There’s No Business Like Snow Business
There’s No Business Like Snow Business
By John Larrabee / Photos by Richard Sachs and Billy Mitchell
“Snowflakes are one of nature’s most fragile things, but just look what they can do when they stick together.” –Vesta M. Kelly
Gardens have long ago been put to bed, fragile foundation plantings protected against snow sliding from the roof, and “snow birds” gone to warmer climes. Those who stay through Eastman winters prepare for snow, ice, freezing rain, hail, sleet, and bone-chilling cold. Some with dread, others with glee. When the weatherman predicts eight inches of snow for tomorrow, the night shift nurse feels a little differently about it than the downhill or cross-country skier. Therein lies the rub. Imagine what goes on in the heads and hearts of the 18 men and women who either clear the roads or groom the 36 kilometers of cross-country ski trails. People have a love/hate relationship with snow: picture the front door with skis and poles on one side and snow shovels on the other.
The transition from fall to winter in Eastman is a complicated dance. The first week in November finds some of the crew putting the warm-weather amenities to bed and others preparing the trails for ski season. Dead and downed trees are cleared, limbs are chipped, and stumps are removed. “Trails that receive our volume of year-round use need an overhaul every three to five years,” says Mike Gornnert, Eastman’s Chief Maintenance Officer. “We’ll mow the grass and mulch and remove the leaves on the trails to prevent that material from interfering with the first snow bonding with the ground.”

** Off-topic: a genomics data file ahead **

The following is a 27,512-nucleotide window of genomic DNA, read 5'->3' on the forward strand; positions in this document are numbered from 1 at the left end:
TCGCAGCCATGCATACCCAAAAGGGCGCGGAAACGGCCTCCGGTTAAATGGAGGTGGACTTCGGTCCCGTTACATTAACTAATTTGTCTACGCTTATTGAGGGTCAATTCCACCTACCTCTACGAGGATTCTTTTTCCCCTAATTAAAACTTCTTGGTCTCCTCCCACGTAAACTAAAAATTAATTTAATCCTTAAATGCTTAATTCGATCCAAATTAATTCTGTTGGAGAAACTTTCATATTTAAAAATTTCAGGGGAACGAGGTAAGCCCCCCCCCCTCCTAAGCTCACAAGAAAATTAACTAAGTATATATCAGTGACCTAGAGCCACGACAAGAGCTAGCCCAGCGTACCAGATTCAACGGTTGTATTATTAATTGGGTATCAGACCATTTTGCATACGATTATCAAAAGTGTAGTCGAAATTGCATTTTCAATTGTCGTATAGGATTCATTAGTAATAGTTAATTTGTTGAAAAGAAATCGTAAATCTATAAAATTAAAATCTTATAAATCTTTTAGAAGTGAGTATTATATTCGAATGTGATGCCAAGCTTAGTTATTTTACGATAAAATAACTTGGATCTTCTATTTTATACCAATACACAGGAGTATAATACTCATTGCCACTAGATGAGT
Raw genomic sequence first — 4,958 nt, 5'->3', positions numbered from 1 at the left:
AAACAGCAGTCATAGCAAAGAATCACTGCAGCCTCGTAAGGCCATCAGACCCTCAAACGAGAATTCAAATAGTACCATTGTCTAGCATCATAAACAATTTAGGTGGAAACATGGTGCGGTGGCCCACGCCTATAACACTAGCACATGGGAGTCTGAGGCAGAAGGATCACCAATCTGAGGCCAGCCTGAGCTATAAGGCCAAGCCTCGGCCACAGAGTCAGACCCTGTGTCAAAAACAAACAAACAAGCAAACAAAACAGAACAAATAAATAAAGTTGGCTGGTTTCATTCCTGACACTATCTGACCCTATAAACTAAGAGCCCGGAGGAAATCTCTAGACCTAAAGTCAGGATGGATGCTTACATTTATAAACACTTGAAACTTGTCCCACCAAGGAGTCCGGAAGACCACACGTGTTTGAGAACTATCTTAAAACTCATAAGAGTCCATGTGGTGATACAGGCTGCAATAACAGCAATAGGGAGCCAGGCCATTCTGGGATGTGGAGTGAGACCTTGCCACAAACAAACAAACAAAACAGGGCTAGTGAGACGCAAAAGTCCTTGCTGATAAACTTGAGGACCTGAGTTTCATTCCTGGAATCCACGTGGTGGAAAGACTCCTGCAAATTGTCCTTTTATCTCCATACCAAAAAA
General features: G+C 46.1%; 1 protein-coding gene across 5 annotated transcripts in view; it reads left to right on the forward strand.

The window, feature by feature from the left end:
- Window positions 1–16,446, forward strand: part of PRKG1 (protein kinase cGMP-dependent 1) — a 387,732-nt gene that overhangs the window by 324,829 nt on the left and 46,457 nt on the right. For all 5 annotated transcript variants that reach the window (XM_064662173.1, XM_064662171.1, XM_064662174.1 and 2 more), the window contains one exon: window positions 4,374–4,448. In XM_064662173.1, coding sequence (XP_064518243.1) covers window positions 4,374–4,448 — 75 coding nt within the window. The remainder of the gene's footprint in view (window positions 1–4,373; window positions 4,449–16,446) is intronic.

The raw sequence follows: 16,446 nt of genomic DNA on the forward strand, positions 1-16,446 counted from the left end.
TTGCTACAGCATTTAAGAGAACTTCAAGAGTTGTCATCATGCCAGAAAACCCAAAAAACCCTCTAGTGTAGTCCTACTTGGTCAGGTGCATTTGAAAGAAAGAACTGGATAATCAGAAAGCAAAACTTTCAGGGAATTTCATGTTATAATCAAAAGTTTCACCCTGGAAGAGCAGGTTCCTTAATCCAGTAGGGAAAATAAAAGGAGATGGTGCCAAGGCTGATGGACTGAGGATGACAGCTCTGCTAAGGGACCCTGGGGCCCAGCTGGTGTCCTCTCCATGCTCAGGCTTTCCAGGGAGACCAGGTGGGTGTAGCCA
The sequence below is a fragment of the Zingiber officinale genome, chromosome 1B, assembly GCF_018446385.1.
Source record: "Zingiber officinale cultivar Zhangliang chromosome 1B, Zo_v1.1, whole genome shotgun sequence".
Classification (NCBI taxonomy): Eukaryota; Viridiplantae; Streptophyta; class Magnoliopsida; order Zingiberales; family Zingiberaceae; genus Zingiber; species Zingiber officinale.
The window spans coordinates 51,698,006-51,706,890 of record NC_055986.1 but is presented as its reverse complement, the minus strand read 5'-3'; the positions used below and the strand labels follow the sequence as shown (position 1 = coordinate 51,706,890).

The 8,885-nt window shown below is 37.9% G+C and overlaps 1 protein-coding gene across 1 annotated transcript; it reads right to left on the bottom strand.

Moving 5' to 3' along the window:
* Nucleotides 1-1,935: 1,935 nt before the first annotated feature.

It’s 4:30 a.m. on a snowy morning in January. While some of us are still asleep, snuggled in our warm beds, men and women of Eastman’s maintenance team are already mustered around a table in the break room, listening to a variety of television, radio, and Internet weather reports. A video camera outside the maintenance building gives Mike real-time weather conditions that he can monitor from his home several towns away. He watches conditions on I-89 in real time as well to help grasp the severity of weather conditions; he includes school closings and event cancelations in his decision-making. He also subscribes to a forecasting service out of Rhode Island that helps him plan the division of labor and is an invaluable resource when budgeting for sand and salt and any contractors needed for plowing and sanding. Armed with all this information, Mike, the road crew, and ski trail grooming teams develop a game plan.
The Road Crew
The looping, roller coaster roads that developer Emil Hanslin laid out in 1968 for the Eastman Community Association were intended to fit into the plan to “develop the land so that the impact upon the natural environment is minimized and the beauty of the surrounding landscape is conserved and enhanced.” The road design also has a traffic-calming effect that helps with safety. As explained by a landscape architect, the curving, up-and-down of the roads enhance the privacy and seclusion of homes and driveways. Consequently, not many residents have to deal with headlights in their windows.